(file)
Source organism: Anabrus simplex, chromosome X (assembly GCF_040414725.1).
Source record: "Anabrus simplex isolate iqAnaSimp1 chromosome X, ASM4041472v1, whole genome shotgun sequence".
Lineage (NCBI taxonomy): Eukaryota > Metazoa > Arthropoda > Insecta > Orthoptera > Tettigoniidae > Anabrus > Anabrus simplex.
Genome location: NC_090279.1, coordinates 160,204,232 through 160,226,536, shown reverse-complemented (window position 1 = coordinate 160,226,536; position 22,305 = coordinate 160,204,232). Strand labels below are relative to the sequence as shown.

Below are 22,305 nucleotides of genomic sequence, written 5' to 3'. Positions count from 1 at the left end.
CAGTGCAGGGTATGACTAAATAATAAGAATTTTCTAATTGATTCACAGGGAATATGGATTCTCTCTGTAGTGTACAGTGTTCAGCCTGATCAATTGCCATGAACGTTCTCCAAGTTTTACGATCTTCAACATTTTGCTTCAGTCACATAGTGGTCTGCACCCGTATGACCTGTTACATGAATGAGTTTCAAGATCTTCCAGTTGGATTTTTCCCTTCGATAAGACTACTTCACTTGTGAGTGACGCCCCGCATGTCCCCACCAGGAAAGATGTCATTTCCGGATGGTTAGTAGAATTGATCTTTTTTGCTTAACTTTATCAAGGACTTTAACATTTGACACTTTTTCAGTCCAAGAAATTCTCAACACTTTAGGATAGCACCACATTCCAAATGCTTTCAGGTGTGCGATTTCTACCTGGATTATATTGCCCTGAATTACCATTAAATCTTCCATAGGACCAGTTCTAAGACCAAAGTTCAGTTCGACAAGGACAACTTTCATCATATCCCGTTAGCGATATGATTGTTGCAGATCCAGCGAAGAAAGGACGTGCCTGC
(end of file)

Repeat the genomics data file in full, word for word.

Source organism: Anabrus simplex, chromosome X (assembly GCF_040414725.1).
Source record: "Anabrus simplex isolate iqAnaSimp1 chromosome X, ASM4041472v1, whole genome shotgun sequence".
Lineage (NCBI taxonomy): Eukaryota > Metazoa > Arthropoda > Insecta > Orthoptera > Tettigoniidae > Anabrus > Anabrus simplex.
Genome location: NC_090279.1, coordinates 160,204,232 through 160,226,536, shown reverse-complemented (window position 1 = coordinate 160,226,536; position 22,305 = coordinate 160,204,232). Strand labels below are relative to the sequence as shown.

Below are 22,305 nucleotides of genomic sequence, written 5' to 3'. Positions count from 1 at the left end.
CAGTGCAGGGTATGACTAAATAATAAGAATTTTCTAATTGATTCACAGGGAATATGGATTCTCTCTGTAGTGTACAGTGTTCAGCCTGATCAATTGCCATGAACGTTCTCCAAGTTTTACGATCTTCAACATTTTGCTTCAGTCACATAGTGGTCTGCACCCGTATGACCTGTTACATGAATGAGTTTCAAGATCTTCCAGTTGGATTTTTCCCTTCGATAAGACTACTTCACTTGTGAGTGACGCCCCGCATGTCCCCACCAGGAAAGATGTCATTTCCGGATGGTTAGTAGAATTGATCTTTTTTGCTTAACTTTATCAAGGACTTTAACATTTGACACTTTTTCAGTCCAAGAAATTCTCAACACTTTAGGATAGCACCACATTCCAAATGCTTTCAGGTGTGCGATTTCTACCTGGATTATATTGCCCTGAATTACCATTAAATCTTCCATAGGACCAGTTCTAAGACCAAAGTTCAGTTCGACAAGGACAACTTTCATCATATCCCGTTAGCGATATGATTGTTGCAGATCCAGCGAAGAAAGGACGTGCCTGC